This fleet will also be eating into the remaining reserves at the rate of 300,000 tonnes per year. Of course, this is 20 years from now. Future improvements, including re-enriching, will halve this burn rate. But even so, if reserves were static, we’d run out of uranium in another 30 years, about 50 years from now.

But reserves will not be static. If there is any shortage of uranium the price of uranium will go up and new reserves will be developed. Known low grade uranium sources such as phosphate deposits, enrichment tailings, and coal ash will be exploited. In commodities, the rule of thumb is a doubling in real price increase reserves ten-fold. Miners don’t produce reserves until they have an economic motive to so. For example, the US has been operating successfully at an oil Reserves to Production ratio (R/P) less than 10 for 50 years. Uranium’s current 90:1 R/P is an anomaly. Most commodities operate at much lower R/P, usually with no long-term increase in real price.

Advances in exploration and extraction technology always seem to outpace the predictions. For example, the sea contains about 4.6 billion tonnes of uranium. River flows add about 32,000 tonnes of uranium to the ocean each year. Solar powered evaporation then increases the concentration of uranium in sea-water. The uranium concentration is still a very low 3 ppb. But activated polymers are being developed which have a remarkable ability to pull uranium out of the water. Currently, Japanese and US Pacific NW National Lab researchers are claiming seawater extraction costs of about $600 per kilogram of uranium.  Even using this expensive uranium source, ThorCon’s generated electricity cost would increase less than 1 cent/kWh.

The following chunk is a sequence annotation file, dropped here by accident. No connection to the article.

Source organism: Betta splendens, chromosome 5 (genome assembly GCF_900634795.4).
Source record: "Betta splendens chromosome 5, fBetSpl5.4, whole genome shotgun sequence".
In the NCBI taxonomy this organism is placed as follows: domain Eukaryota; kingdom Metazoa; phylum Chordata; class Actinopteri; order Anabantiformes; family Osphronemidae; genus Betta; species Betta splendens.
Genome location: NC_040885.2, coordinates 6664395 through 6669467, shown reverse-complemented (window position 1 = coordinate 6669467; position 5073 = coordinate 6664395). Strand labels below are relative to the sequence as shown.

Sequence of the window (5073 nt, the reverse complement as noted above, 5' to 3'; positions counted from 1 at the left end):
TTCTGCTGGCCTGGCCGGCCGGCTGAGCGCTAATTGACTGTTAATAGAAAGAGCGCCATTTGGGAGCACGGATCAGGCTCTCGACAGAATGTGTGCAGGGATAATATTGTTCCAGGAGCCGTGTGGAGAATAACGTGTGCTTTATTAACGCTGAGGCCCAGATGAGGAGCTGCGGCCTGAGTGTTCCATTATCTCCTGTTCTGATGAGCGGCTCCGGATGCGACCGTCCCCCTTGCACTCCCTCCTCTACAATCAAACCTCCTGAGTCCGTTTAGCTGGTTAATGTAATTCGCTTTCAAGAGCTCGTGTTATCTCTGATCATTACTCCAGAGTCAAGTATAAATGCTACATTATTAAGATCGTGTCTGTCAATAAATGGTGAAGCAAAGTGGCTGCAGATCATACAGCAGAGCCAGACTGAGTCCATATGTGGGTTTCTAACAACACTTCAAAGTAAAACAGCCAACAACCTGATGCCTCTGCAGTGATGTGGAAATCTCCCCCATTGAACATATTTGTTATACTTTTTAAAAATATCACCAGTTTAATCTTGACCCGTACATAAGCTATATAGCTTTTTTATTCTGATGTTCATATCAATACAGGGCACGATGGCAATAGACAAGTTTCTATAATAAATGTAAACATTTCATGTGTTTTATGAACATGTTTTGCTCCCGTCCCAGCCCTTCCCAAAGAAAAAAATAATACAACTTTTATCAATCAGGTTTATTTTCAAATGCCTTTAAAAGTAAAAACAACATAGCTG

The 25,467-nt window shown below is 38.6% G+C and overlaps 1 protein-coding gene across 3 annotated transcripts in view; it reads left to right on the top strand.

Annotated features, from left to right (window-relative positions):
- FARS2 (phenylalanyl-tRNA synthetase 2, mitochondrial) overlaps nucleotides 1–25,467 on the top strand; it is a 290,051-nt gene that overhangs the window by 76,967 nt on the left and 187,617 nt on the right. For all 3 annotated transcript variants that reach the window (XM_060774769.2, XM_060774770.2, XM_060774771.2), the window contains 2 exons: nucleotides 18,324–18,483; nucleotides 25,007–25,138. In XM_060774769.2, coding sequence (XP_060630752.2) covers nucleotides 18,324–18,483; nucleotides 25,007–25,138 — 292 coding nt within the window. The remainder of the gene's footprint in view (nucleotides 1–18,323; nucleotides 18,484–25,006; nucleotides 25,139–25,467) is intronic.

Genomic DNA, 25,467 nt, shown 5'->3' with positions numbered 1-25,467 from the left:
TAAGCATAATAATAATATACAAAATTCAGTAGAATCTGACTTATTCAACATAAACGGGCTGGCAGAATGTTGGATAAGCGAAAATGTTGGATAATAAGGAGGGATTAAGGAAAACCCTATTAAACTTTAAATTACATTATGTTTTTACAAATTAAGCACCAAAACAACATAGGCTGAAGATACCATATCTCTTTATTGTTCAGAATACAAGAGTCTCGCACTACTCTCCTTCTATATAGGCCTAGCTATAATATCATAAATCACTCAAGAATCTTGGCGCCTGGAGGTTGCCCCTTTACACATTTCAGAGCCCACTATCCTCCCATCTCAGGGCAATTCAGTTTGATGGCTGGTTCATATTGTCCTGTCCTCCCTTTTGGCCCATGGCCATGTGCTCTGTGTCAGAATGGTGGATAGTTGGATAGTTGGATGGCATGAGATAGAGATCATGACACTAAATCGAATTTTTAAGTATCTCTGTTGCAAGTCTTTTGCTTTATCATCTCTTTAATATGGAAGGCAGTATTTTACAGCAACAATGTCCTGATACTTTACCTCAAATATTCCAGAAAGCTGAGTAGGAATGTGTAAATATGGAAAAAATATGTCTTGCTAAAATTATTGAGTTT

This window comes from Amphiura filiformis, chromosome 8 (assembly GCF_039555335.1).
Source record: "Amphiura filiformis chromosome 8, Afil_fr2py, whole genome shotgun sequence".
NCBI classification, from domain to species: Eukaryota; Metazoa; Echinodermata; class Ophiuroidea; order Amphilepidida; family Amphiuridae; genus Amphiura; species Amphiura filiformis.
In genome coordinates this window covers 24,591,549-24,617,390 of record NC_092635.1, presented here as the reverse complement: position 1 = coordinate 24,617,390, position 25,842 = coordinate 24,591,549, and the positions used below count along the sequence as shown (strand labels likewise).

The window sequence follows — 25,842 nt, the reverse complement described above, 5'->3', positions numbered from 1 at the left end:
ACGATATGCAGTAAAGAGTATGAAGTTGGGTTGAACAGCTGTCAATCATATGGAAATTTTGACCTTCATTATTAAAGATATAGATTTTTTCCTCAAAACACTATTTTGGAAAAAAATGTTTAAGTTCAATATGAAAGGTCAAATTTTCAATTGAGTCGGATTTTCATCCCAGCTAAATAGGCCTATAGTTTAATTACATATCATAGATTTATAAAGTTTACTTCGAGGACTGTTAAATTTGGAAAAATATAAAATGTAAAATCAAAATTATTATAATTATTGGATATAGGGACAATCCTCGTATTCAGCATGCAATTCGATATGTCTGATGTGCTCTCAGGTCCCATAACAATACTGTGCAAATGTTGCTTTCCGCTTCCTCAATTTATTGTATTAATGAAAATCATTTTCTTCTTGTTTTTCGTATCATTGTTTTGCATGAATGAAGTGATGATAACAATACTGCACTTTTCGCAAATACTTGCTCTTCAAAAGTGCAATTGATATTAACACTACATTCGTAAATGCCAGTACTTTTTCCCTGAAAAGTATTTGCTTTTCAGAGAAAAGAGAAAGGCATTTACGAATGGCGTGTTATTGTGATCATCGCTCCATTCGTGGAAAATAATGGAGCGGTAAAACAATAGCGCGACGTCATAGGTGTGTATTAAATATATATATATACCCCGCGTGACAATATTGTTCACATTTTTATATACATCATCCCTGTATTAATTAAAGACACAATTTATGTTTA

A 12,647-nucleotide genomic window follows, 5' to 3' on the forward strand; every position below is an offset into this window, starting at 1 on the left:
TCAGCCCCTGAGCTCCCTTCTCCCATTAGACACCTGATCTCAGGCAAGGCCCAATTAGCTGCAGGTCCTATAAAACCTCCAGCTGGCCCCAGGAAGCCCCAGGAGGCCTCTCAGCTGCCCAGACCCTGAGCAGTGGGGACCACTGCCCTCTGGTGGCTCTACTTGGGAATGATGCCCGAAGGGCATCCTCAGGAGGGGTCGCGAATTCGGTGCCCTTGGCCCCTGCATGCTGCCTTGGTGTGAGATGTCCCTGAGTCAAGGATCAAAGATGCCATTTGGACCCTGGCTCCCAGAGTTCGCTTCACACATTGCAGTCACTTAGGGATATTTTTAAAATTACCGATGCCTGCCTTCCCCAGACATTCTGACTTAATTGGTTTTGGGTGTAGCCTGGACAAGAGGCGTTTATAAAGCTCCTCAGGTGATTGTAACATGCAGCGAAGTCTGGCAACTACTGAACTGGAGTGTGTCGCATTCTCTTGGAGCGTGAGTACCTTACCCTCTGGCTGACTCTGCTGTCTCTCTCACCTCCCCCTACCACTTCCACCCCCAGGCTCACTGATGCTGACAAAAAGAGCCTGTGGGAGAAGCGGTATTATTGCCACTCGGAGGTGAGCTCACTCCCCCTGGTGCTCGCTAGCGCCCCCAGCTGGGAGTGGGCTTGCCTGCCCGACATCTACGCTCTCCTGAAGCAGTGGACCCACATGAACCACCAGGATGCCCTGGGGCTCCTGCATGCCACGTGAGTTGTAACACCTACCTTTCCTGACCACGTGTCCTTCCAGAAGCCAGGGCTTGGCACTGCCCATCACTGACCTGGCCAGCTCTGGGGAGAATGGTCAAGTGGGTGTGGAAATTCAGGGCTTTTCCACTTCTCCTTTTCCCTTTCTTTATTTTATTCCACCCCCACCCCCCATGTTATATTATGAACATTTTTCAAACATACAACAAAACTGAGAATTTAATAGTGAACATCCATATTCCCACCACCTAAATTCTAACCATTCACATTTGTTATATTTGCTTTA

PNNL seawater uranium absorption fibers

ThorCon can accept a ten-fold increase in the real price of uranium, and still beat coal. One way or another, such a price increase will result in a massive increase in reserves. And that massive increase will carry us to 2100 by which time we can confidently expect order of magnitude improvements in our ability to extract nuclear power from uranium and thorium.

The problem is not what happens 50 to a 100 years from now. The problem is what happens in the next 20 years. That’s the problem that ThorCon focuses on.

Annual 500 MW ThorCon fuel cycle flows in tonnes, averaged over 8 years.

ThorCon’s once-through fuel cycle flows are the black numbers. Since ThorCon’s spent fuelsalt after 8 years contains uranium 8.6% enriched in U235 and U233, simply storing it is uneconomic. The green numbers illustrate how in the future the uranium in the spent fuel can be separated by fluoride volatility, a process used every day in uranium enrichment, and then re-enriched back to 19.7%. This re-enrichment takes only 4.5 SWU/kg  of product and reduces ThorCon’s requirement for mined uranium by about one-third.

A beautifully small problem

ThorCon will send one cask to storage every four years. Each 3 m diameter cask results from 2 GW-years of electric power generation. At 5 m spacing 800 GW-years of casks would occupy one hectare.  If Indonesia tripled its electricity consumption to 87 GW using only ThorCon power, she would have to devote a hectare of space every 9 years to cask storage.

In contrast, a typical 1 GWe coal plant produces roughly 300,000 tons of solid waste annually. This ash is much lighter than ThorCon solid waste, roughly 1000 kg/m3 in bulk form. In terms of volume a coal plant produces over 100,000 times more solid waste per kWh than ThorCon.

All the waste from 450 MW’s for 28 years. If coal plant ash for the same energy was placed on this pad, it would be a column 2000 m high.

Each ThorCon will produce 4,000,000,000 kWh of non-intermittent, dispatchable, pollution-free, CO2-free electricity each year. That is enough power to support 500,000 people at better than European standards. The remarkable fact is that a ThorCon does this while producing waste flows that are measured in a few tons per year.